2021.02.04
Cloud gaming and the tech that makes it work

Cloud gaming and the tech that makes it work

In this blogpost Leo Bernava, Global Interconnection Relations Manager at Netnod, looks at the rise of the gaming industry and the technology making gaming one of the fastest growing industry sectors in the world.

The rise of the gaming industry

With upwards of 2 billion gamers and a value estimated to exceed $200 billion by 2023, the video game industry is one of the fastest growing industry sectors.[1][2] It includes everything from traditional console and PC gaming to more recent developments in cloud and mobile gaming. In the last few years, some of the biggest names in the industry have launched cloud gaming platforms. But how does cloud gaming work and what is the technology behind it?   

Cloud gaming: low latency is key

Cloud gaming is part of a wider shift from ownership and single device use to accessing content on demand across multiple devices. Instead of buying consoles and games, users pay a subscription fee to play games on demand. But with these games streamed 100% from the cloud, low latency is key. 

Every time a player moves that move must be sent to a remote game server which then updates the game state appropriately. Any lag can ruin the game experience. This is especially so for multiplayer games with players connecting from different locations. If we then consider the high bandwidth needed for streaming detailed graphics in HD or 4k, we can see why it is essential for gaming networks to do two things: reduce the distance between game servers and players; and ensure that game traffic takes the fastest possible paths.

How do gaming networks do this? It’s all about the edge!

Gaming on the Edge: the power of interconnection 

To get closer to players, cloud gaming networks position their game servers in data centres around the world. From these data centres the game traffic needs to be routed to players as directly as possible. Long traffic routes, or multiple hops between different networks, will increase lag and ruin the game experience.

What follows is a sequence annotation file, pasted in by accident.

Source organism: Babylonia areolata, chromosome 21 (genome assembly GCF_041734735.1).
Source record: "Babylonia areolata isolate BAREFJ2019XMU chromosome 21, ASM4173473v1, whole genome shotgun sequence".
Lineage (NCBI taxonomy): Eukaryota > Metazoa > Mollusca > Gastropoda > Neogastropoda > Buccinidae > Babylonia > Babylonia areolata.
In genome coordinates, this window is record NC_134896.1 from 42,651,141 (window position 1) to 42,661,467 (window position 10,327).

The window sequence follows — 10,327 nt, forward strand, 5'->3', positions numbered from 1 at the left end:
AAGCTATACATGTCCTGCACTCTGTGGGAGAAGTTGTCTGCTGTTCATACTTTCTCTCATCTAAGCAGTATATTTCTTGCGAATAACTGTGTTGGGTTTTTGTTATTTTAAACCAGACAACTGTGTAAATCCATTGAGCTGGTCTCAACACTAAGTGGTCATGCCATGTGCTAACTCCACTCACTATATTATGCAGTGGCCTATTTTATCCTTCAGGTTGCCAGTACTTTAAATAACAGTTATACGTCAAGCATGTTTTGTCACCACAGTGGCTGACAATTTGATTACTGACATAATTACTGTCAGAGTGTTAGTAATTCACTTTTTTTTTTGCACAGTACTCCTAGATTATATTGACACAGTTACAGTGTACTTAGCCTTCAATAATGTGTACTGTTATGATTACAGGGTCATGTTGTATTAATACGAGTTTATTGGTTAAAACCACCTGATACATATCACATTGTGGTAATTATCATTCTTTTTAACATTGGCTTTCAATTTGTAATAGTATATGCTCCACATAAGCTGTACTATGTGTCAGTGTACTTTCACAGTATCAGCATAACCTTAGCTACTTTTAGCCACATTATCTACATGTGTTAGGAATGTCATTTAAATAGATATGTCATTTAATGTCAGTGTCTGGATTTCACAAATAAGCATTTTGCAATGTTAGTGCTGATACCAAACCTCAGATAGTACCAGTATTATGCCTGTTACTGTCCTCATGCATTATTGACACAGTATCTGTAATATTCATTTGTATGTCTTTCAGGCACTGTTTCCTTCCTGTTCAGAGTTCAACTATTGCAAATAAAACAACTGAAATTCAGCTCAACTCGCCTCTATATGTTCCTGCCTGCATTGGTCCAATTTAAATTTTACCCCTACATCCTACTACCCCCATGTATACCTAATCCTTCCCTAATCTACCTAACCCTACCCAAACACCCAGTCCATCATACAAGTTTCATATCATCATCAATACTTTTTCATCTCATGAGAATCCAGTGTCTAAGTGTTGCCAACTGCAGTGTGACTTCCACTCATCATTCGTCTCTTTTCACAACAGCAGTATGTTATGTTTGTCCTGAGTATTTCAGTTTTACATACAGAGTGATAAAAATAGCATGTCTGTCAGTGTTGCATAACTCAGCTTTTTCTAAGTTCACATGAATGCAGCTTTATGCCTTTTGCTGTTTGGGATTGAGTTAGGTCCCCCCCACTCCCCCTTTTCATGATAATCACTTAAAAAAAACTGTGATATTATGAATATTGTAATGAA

To deliver this traffic in the fastest way, gaming networks use an interconnection strategy that relies on peering. Peering simply means the exchange of traffic between networks. It is facilitated by Internet Exchanges (IXes) present in data centres. This enables enterprise networks, such as gaming companies, to exchange traffic directly with Internet Service Providers (ISPs), Content Delivery Networks (CDNs), telecom operators, Cloud Providers and other enterprise networks. Exchanging traffic at an IX means that traffic is always routed in the fastest way to end customers. In the case of gaming networks, this means their traffic takes the shortest round trip possible between the gamer and the game server. 

A power up for gaming in the Nordics

Netnod operates six Internet Exchanges (IXes) throughout the Nordics: Stockholm, Copenhagen, Oslo (powered by NIX), Sundsvall/Gavle, Gothenburg and Lulea. By peering at these IXes, gaming networks get as close as possible to end customers. The IXes ensure low latency, high bandwidth capacity and the fastest routes for traffic.

Netnod’s state-of-the-art interconnection platform is home to some of the biggest gaming platforms and networks. With more interconnection possibilities than ever, IXes such as Netnod are helping to power cloud gaming to a future where the sky is the limit.  

Netnod IX: fast facts

  • 200 networks exchanging >2 Tbps traffic
  • peering opportunities with the largest ISPs, CDNs, telecom operators and Cloud Providers in the region 
  • minimised latency and transit costs 
  • improved speed, stability, redundancy and routing control 
  • industry-leading security and 100% uptime 

 

You can find out more about Netnod’s IX services here

 

[1] https://www.wired.com/story/cloud-gaming-infrastructure-arms-race/ 

[2] [https://www.juniperresearch.com/new-trending/analystxpress/september-2020-(1)/cloud-gaming-an-emerging-trend-within-the-video-ga